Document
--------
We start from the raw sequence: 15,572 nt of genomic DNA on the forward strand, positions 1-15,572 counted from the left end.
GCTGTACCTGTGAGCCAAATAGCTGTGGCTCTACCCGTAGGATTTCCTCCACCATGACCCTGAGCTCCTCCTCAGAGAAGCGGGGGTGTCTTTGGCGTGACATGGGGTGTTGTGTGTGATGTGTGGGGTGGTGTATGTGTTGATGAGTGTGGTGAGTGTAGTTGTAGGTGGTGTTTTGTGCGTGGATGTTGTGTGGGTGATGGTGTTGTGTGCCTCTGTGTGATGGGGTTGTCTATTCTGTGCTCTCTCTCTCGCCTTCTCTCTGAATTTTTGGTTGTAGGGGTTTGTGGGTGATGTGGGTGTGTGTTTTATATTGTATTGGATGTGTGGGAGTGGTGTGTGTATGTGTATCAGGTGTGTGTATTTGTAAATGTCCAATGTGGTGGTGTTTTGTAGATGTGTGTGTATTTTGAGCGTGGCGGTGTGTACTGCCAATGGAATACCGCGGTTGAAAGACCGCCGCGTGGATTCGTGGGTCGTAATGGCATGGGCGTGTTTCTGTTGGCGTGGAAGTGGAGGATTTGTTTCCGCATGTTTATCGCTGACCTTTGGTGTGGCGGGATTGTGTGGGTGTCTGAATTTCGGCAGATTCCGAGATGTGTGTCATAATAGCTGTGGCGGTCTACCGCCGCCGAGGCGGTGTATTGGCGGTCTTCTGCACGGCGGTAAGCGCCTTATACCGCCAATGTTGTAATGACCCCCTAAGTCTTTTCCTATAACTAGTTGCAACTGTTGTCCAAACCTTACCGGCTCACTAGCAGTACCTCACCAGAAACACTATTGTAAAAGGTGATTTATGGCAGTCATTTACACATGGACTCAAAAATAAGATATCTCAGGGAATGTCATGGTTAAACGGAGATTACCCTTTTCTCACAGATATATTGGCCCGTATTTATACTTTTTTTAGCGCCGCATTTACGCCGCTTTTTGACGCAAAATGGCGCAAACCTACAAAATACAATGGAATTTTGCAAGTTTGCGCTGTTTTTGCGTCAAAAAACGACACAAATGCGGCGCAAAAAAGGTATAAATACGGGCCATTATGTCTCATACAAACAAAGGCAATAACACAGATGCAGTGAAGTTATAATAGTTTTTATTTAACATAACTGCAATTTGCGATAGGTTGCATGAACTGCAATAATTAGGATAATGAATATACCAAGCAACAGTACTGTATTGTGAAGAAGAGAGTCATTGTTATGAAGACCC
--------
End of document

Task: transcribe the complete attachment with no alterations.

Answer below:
We start from the raw sequence: 15,572 nt of genomic DNA on the forward strand, positions 1-15,572 counted from the left end.
GCTGTACCTGTGAGCCAAATAGCTGTGGCTCTACCCGTAGGATTTCCTCCACCATGACCCTGAGCTCCTCCTCAGAGAAGCGGGGGTGTCTTTGGCGTGACATGGGGTGTTGTGTGTGATGTGTGGGGTGGTGTATGTGTTGATGAGTGTGGTGAGTGTAGTTGTAGGTGGTGTTTTGTGCGTGGATGTTGTGTGGGTGATGGTGTTGTGTGCCTCTGTGTGATGGGGTTGTCTATTCTGTGCTCTCTCTCTCGCCTTCTCTCTGAATTTTTGGTTGTAGGGGTTTGTGGGTGATGTGGGTGTGTGTTTTATATTGTATTGGATGTGTGGGAGTGGTGTGTGTATGTGTATCAGGTGTGTGTATTTGTAAATGTCCAATGTGGTGGTGTTTTGTAGATGTGTGTGTATTTTGAGCGTGGCGGTGTGTACTGCCAATGGAATACCGCGGTTGAAAGACCGCCGCGTGGATTCGTGGGTCGTAATGGCATGGGCGTGTTTCTGTTGGCGTGGAAGTGGAGGATTTGTTTCCGCATGTTTATCGCTGACCTTTGGTGTGGCGGGATTGTGTGGGTGTCTGAATTTCGGCAGATTCCGAGATGTGTGTCATAATAGCTGTGGCGGTCTACCGCCGCCGAGGCGGTGTATTGGCGGTCTTCTGCACGGCGGTAAGCGCCTTATACCGCCAATGTTGTAATGACCCCCTAAGTCTTTTCCTATAACTAGTTGCAACTGTTGTCCAAACCTTACCGGCTCACTAGCAGTACCTCACCAGAAACACTATTGTAAAAGGTGATTTATGGCAGTCATTTACACATGGACTCAAAAATAAGATATCTCAGGGAATGTCATGGTTAAACGGAGATTACCCTTTTCTCACAGATATATTGGCCCGTATTTATACTTTTTTTAGCGCCGCATTTACGCCGCTTTTTGACGCAAAATGGCGCAAACCTACAAAATACAATGGAATTTTGCAAGTTTGCGCTGTTTTTGCGTCAAAAAACGACACAAATGCGGCGCAAAAAAGGTATAAATACGGGCCATTATGTCTCATACAAACAAAGGCAATAACACAGATGCAGTGAAGTTATAATAGTTTTTATTTAACATAACTGCAATTTGCGATAGGTTGCATGAACTGCAATAATTAGGATAATGAATATACCAAGCAACAGTACTGTATTGTGAAGAAGAGAGTCATTGTTATGAAGACCC